"Man, I hate these." My early-morning client said as he finished up a set of walking lunges.
"I know man. But they're going to build you a heroic ass and quads."
He and I train at the perfect time. Halfway through his workout, the sun starts to peak up over the hills across the river and flood the studio.
"So, if you get a DWI, how long do you have to wait before you can go to Canada?" he asked.
"I'm not sure...they take them pretty seriously up there."
He has a buddy that wants to go to Quebec City for a vacation, but he isn't sure when he'll be allowed in the country, since he has a DWI on his record. A stupid mistake that will follow you around forever.
After exchanging a few thoughts on the stupid things we did when we were younger, I let him in on a fun fact about myself.
"I almost got one when I was 24. And if I had, I would have never met my wife, or come to Texas. It would have changed the entire course of my life."
I was a reckless 20-something.
I lacked discipline, I followed my base instincts, and it turned out to be a dangerous way to live.
One Thursday evening, I drank more than usual (and that's saying something).
For reasons unknown, I got in my car, pinned the pedal to the floor, and rolled the car over on the highway. My only memory is landing on the roof, and frantically crawling out the window, which caused the only injury I sustained; a small but deep cut on my wrist.
This was a wake up call.
It was the wake up call of all wake up calls.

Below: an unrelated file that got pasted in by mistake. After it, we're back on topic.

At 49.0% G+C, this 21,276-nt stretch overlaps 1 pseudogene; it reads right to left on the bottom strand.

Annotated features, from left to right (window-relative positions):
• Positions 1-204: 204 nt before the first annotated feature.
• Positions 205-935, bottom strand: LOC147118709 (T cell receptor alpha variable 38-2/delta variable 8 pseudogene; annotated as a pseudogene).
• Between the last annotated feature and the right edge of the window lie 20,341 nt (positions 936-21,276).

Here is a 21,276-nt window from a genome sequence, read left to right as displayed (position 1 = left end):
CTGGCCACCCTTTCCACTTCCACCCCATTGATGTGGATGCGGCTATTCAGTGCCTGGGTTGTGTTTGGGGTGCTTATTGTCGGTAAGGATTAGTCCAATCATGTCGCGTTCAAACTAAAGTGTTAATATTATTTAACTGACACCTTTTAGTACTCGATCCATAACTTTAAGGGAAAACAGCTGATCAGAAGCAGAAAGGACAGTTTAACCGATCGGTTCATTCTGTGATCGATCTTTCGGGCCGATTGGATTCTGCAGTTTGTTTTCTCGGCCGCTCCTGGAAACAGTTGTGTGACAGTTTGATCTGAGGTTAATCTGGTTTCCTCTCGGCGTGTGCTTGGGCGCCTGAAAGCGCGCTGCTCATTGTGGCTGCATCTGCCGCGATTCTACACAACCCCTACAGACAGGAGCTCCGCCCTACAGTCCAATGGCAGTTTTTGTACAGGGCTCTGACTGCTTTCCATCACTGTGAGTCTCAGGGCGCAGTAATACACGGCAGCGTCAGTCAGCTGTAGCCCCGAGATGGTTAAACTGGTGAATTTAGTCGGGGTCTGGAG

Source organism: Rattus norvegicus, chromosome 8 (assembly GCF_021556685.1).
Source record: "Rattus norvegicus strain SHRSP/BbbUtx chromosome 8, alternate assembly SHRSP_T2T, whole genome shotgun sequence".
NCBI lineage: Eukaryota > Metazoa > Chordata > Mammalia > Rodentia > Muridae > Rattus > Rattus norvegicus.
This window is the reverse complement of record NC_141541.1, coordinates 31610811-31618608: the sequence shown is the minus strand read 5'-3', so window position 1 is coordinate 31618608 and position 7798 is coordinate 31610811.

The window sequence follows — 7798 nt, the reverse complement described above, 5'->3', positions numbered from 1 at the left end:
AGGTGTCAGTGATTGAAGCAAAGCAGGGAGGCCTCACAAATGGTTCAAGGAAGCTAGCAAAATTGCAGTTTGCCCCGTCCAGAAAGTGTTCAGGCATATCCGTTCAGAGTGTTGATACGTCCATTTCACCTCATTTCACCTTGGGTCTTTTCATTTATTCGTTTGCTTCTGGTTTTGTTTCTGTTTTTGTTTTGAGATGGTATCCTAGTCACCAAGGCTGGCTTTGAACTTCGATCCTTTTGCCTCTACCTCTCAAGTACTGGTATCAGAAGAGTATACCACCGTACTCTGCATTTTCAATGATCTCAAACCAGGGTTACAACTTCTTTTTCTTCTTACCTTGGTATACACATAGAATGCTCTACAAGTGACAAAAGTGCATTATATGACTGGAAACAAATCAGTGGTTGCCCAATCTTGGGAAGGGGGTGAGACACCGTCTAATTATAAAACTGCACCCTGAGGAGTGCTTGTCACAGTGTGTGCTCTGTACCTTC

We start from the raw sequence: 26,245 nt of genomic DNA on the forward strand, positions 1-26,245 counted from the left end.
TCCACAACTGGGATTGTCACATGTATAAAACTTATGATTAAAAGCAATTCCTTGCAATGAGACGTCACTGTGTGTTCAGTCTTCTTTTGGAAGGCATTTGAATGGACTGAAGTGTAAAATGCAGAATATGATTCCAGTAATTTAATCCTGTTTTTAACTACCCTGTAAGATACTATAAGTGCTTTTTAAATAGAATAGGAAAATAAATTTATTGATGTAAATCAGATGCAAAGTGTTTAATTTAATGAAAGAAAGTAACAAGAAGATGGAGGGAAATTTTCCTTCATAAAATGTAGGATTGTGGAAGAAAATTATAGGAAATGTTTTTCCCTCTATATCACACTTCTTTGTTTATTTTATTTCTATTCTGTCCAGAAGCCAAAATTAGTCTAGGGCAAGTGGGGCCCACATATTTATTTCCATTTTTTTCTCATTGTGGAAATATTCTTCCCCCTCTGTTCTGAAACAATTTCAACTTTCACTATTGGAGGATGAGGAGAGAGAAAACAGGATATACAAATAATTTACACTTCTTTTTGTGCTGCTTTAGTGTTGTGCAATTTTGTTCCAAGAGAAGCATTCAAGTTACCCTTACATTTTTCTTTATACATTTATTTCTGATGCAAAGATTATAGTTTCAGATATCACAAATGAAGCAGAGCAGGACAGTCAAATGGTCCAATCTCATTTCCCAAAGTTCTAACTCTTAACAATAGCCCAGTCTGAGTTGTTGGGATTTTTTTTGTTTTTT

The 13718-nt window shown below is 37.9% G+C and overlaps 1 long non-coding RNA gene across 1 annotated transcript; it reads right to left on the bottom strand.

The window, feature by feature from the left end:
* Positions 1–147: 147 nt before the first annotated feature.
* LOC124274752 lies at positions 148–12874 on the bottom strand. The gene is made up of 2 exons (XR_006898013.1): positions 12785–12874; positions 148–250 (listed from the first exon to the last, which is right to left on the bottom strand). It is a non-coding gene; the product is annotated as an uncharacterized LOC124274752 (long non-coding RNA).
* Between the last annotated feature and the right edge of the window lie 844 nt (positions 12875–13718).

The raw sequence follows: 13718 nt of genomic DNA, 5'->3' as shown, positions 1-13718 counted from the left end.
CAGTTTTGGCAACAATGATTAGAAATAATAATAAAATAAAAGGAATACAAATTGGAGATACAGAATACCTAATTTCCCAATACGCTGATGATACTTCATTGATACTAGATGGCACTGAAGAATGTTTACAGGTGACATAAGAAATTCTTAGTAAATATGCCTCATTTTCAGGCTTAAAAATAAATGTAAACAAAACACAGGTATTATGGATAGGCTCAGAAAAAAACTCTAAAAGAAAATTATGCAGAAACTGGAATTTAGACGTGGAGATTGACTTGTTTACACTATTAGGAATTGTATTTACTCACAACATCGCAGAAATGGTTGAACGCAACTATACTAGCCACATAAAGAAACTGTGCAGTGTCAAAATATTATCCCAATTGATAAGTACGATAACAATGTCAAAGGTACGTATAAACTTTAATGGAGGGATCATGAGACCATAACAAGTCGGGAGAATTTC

And it set in motion a series of changes that drastically improved my life.
But this car crash was also the result of a certain way of life. One where short-term pleasure was King, and personal responsibility was avoided.
I had no work ethic to speak of. If it was hard, I avoided it. If it required sacrifice, I ran the other way.
The only thing that mattered: Doing whatever the hell I want.
I drank 4-5 nights per week. I smoked weed to the point of oblivion on a regular basis. I put in the minimum required effort at work.
At home, dishes piled up in the sink, and laundry piled up on my floor.
Dark emotions and self-loathing began to cloud my mind.
And eventually, it led to a car crash that should have killed me. A mistake that could have killed someone else. And an event that could have changed the course of my life in the worst way possible.
I should have gotten a DWI that night. The only reason I didn't was because the police officer on scene, for some reason, decided to give me the break of a lifetime.
Actually, let me correct that. Not dying was the break of a lifetime. Avoiding the DWI comes in second. And they both happened on the same night.
As you can imagine, this incident rattled my cage. From then on, I decided to do things differently.
I started to see the value in doing hard shit. And I began to seek it out.
I learned discipline, and I practiced it every day.
I was no longer led by my base instincts. I no longer did whatever the hell I felt like.
Instead, I pursued what was right, whether I felt like it or not.
And an interesting thing happened. I was happier. More fullfilled. Life had more meaning.
By adopting discipline and structure, life's simplest pleasures became more profound. A cup of coffee on the couch became luxurious. A simple conversation in a taco shop became exhilarating.
Not only that, but I started to move in an upward trajectory. Progress, in all areas of my life.
But don't get me wrong. I'm far from the epitome of discipline. You might catch me sleeping in when I can, slamming a few too many cookies, or getting unreasonably upset if you cut me off in traffic.
I strive to do what's right and good, but I still contend with my fair share of flaws.
What I'm saying is, I've played both games. And it's not even close....
Discipline, structure, and hard shit beats pleasure seeking. All day, every day.
A little structure and discipline will both change and save your life.